Are you among the more than one million Americans who might lose your home to foreclosure? It's a difficult situation for any family or individual who owns a home. Unfortunately, it's also one that's opened so many people to the dangers of getting ripped.
In most states, there are public records of who is falling behind on a mortgage. That's created an opportunity for swindlers who show up at your doorstep with a "personalized foreclosure rescue package" for you. Or worse still, we've all seen the signs on the side of the road that blare "Stop foreclosure! Call now!"
The punch-line in both cases is that you have to pay money upfront. The average amount that swindlers who promise to stop foreclosure steal from people is around $3,000, according to a recent New York Times report.
Remember these simple rules of thumb to protect yourself during foreclosure
- Never pay a fee in exchange for a counseling service or modification of a delinquent loan.
- Never sign over the deed to your property to any organization or individual unless you are working directly with your mortgage company to forgive your debt.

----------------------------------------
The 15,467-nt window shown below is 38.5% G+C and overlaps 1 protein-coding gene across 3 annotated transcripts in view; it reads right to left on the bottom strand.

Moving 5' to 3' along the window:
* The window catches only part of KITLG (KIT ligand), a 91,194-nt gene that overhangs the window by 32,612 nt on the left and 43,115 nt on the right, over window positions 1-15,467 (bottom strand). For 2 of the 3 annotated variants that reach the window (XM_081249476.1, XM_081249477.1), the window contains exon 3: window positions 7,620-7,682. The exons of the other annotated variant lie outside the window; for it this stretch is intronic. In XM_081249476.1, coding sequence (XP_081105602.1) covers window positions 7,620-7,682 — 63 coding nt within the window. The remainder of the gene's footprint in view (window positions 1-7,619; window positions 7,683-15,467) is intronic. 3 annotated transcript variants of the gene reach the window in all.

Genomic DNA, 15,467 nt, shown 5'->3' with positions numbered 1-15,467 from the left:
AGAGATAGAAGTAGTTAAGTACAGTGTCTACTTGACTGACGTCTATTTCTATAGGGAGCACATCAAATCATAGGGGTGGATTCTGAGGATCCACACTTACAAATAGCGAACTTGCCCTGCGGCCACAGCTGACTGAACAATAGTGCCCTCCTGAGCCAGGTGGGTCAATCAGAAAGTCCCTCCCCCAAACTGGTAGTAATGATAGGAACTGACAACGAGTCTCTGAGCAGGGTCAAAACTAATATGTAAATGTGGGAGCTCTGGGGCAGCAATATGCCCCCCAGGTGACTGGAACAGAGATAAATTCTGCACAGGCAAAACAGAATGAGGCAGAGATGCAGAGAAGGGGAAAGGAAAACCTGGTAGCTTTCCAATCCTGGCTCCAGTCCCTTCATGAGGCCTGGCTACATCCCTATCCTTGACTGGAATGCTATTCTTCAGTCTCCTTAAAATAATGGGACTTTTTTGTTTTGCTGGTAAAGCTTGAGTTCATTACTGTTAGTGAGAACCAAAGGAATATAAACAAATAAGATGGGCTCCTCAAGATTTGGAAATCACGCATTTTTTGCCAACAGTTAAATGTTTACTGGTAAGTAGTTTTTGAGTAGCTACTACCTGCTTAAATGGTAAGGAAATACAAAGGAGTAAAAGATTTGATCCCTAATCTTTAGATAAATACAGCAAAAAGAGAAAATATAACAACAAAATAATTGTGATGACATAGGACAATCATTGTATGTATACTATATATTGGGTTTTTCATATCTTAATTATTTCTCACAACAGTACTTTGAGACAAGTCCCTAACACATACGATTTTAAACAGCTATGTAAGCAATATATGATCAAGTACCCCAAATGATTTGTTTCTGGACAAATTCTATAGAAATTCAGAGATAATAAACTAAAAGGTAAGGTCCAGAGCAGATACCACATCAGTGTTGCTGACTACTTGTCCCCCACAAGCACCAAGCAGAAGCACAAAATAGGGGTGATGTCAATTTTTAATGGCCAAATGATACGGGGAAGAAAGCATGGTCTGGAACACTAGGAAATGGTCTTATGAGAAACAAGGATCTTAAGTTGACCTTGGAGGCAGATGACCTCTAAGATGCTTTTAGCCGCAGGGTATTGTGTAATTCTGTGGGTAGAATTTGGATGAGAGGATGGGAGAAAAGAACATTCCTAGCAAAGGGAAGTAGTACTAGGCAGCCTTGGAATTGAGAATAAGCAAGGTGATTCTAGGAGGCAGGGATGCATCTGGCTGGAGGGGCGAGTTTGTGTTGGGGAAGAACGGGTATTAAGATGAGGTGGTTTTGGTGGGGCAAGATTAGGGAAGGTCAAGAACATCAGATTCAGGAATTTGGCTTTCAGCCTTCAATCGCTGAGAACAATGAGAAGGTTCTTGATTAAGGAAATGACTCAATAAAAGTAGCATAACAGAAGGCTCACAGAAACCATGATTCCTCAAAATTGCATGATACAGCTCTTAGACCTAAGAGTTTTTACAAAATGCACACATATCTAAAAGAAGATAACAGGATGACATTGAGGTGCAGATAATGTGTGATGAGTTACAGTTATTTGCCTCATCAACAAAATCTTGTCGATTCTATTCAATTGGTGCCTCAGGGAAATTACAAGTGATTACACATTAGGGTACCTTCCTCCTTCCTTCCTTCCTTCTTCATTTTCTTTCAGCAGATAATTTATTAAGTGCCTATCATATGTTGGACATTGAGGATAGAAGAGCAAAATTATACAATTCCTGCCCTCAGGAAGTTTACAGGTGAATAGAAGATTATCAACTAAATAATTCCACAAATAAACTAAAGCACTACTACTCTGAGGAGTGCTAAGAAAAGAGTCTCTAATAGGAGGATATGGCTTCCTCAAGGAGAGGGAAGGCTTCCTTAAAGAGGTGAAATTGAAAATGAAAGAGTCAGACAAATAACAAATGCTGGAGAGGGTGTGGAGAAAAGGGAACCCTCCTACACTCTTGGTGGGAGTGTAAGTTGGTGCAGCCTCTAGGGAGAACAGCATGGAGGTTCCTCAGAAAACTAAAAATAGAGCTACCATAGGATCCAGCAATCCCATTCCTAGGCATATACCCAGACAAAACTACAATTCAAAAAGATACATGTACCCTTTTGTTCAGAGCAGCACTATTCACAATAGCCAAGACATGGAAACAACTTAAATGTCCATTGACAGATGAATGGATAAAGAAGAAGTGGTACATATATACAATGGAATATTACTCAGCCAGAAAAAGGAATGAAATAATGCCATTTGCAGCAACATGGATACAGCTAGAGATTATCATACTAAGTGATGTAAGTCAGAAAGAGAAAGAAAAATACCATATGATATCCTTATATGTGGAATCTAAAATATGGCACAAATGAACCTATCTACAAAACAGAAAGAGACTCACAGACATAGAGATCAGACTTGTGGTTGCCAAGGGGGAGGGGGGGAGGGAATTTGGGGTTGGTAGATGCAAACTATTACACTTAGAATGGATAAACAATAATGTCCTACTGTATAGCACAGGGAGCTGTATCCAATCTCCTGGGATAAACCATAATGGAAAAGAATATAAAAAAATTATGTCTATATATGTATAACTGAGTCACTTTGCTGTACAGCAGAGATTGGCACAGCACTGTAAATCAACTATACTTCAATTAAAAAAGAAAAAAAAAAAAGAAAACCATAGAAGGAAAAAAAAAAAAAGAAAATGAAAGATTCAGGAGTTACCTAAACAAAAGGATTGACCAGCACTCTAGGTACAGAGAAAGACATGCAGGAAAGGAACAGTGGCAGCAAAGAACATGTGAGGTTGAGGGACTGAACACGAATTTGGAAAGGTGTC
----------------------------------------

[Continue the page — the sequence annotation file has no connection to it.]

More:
- Never make a mortgage payment to anyone other than your mortgage company without their approval. The bubble states of California, Arizona, Nevada and Florida have been hit the hardest by foreclosure rescue scams. Last year, The Orlando Sentinel reported there were 40 outfits being investigated in Florida alone for violation of anti-fraud laws.
Thankfully, there is legislation to protect unsuspecting homeowners. Under the Foreclosure Rescue Fraud Prevention Act, scammers can be fined $10,000 per incident ($15,000 if it involves a senior citizen).
But the best prevention is to not get taken in the first place. There are a variety of organizations that can provide free counseling assistance if you're facing foreclosure.
One legitimate way to seek help to stop foreclosure is through the Making Home Affordable Modification Program. You'll need to have a loan that is owned by one of the two giant mortgage clearinghouses in our country -- Fannie Mae or Freddie Mac. Contact Fannie at 1-800-7-FANNIE and Freddie at 1-800-FREDDIE from 8 a.m. to 8 p.m. ET to find out if they own your loan. Lenders will write down the interest on loans for those homeowners who do qualify. Visit MakingHomeAffordable.gov for more information or call 1-888-995-HOPE.
Don't expect an immediate answer. This can be a very long process because of the sheer number of modification applicants. See the usual methods of stopping foreclosure. Remember, being politely persistent is the key to making it through the process successfully!